Many of the assumptions and attitudes were of their time, too. Recall that Simpson had a documented record of domestic violence – and yet that had not led to the cancellation of his various advertising deals or his role as spokesperson and “motivational speaker” for Hertz rental cars. Guardian archivists have dug out an article of mine from June 1994, which opens with a declaration that the Simpson case had shone a light on “one of America’s least discussed but most common crimes: that of wife battering”. Not the language we would use now, but a useful reminder of the silence, even indulgence, that then surrounded domestic abuse. In that same period, I covered the trial of Lorena Bobbitt, who was charged with assault after she severed her husband’s penis: that story also went global, but was largely treated as black comedy, even though Bobbitt had been the victim of sustained abuse and rape by her husband.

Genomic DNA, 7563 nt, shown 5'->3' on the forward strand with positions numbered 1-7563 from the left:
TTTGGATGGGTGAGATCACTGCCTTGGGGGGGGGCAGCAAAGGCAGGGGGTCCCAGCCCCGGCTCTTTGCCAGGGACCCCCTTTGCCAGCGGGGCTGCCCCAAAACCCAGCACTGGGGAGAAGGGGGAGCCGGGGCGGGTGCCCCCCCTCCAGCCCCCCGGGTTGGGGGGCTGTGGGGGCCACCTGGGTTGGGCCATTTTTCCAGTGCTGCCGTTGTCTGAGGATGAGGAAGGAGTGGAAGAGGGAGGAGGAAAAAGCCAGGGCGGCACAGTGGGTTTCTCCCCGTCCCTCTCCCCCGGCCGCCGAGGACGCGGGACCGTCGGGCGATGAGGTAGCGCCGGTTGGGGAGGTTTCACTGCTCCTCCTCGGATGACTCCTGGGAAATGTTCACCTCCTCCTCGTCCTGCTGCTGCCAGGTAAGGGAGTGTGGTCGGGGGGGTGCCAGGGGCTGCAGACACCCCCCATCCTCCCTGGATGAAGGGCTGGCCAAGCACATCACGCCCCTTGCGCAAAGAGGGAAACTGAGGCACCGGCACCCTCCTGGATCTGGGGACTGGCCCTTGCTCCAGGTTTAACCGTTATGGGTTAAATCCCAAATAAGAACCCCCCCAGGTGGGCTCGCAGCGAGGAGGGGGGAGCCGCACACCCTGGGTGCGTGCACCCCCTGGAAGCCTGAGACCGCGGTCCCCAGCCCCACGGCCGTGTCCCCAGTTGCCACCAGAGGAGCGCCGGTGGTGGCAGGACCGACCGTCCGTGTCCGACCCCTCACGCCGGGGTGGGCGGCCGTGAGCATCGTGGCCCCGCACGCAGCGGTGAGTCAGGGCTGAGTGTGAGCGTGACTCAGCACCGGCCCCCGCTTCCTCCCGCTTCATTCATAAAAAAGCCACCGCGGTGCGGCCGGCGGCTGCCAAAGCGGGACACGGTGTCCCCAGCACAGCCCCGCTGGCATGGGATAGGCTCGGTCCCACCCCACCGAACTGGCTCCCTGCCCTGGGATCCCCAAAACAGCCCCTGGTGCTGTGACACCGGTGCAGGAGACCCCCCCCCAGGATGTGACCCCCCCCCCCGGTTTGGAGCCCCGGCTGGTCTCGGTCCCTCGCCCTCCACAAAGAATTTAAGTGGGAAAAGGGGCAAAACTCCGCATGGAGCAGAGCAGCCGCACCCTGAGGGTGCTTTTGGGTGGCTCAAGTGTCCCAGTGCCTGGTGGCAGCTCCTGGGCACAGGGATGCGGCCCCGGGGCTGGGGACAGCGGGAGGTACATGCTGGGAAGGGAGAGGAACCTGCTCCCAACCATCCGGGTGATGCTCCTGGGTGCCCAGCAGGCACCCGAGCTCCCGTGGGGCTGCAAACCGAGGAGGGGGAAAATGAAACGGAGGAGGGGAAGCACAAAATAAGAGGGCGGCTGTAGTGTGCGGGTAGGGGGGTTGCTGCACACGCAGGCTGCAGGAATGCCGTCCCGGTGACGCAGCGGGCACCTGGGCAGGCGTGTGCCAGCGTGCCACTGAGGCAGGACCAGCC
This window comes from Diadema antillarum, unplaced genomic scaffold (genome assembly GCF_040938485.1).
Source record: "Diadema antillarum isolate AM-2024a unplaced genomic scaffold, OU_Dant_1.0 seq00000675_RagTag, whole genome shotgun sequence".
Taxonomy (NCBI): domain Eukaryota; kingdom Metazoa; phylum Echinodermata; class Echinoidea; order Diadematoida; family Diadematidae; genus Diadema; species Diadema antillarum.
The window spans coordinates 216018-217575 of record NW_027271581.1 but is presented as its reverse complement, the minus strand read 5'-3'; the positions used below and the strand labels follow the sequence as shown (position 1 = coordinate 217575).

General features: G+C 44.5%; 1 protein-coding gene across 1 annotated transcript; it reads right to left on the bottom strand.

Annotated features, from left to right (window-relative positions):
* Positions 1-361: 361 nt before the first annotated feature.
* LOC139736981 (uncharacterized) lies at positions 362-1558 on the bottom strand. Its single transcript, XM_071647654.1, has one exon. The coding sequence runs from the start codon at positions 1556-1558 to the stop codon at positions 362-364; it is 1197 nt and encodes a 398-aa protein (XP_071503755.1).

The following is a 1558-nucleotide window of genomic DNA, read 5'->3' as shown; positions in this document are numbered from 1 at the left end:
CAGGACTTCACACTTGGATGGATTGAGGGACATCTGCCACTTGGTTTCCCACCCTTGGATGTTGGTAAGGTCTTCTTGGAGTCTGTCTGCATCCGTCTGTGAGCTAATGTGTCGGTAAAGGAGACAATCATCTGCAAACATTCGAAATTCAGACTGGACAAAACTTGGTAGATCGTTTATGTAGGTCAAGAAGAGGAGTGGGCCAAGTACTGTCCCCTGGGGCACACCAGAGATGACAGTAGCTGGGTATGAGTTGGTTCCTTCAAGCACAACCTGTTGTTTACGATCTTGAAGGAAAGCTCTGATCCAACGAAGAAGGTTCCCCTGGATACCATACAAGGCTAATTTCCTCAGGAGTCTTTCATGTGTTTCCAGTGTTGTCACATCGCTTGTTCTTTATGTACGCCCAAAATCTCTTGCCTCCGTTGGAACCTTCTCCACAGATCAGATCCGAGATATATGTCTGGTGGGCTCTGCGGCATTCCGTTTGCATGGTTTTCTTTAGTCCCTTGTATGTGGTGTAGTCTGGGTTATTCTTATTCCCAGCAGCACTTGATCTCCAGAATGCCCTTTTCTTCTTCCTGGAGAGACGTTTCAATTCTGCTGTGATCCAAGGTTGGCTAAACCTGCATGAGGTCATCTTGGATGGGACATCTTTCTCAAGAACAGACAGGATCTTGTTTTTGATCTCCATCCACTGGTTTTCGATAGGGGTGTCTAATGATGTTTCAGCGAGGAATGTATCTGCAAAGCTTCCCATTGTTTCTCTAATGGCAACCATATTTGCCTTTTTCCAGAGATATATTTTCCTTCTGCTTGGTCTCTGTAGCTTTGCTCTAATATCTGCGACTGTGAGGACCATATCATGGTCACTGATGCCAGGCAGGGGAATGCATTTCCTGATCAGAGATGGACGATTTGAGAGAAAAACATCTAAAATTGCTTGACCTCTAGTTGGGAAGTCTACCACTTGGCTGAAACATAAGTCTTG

All this points to the way in which the Simpson case anticipated so much of what was to follow. The LA police admitted that they had been called out eight times to Nicole Brown Simpson’s home, after reports of violence and screams. It was the ninth time when they found her cowering in bushes, with a split lip, swellings, bruises, and red marks and fingerprints on her neck – suggesting she had been choked – and when she begged them to take in her husband, saying she feared for her life. Only then did they finally arrest OJ Simpson. The revelations about Harvey Weinstein, Jeffrey Epstein and others exposed by the #MeToo movement would not emerge for many years, but the evidence that a blind eye is routinely turned to rich and famous men who abuse women was already on display, rarely more clearly than in the case of OJ Simpson.

Of course, race was central to the trial. Everyone remembers the standout line – the defence attorney Johnnie Cochran’s instruction, regarding the glove used by the murderer: “If it doesn’t fit, you must acquit.” But his closing argument was critical. He depicted the prosecution of Simpson as just the latest assault on Black Americans by a white system that couldn’t bear to see a Black man rise and succeed. Cochran invoked Martin Luther King, the struggles of the American south and centuries of prejudice, telling the jury – nine of whom were Black – that this was their chance to take a stand.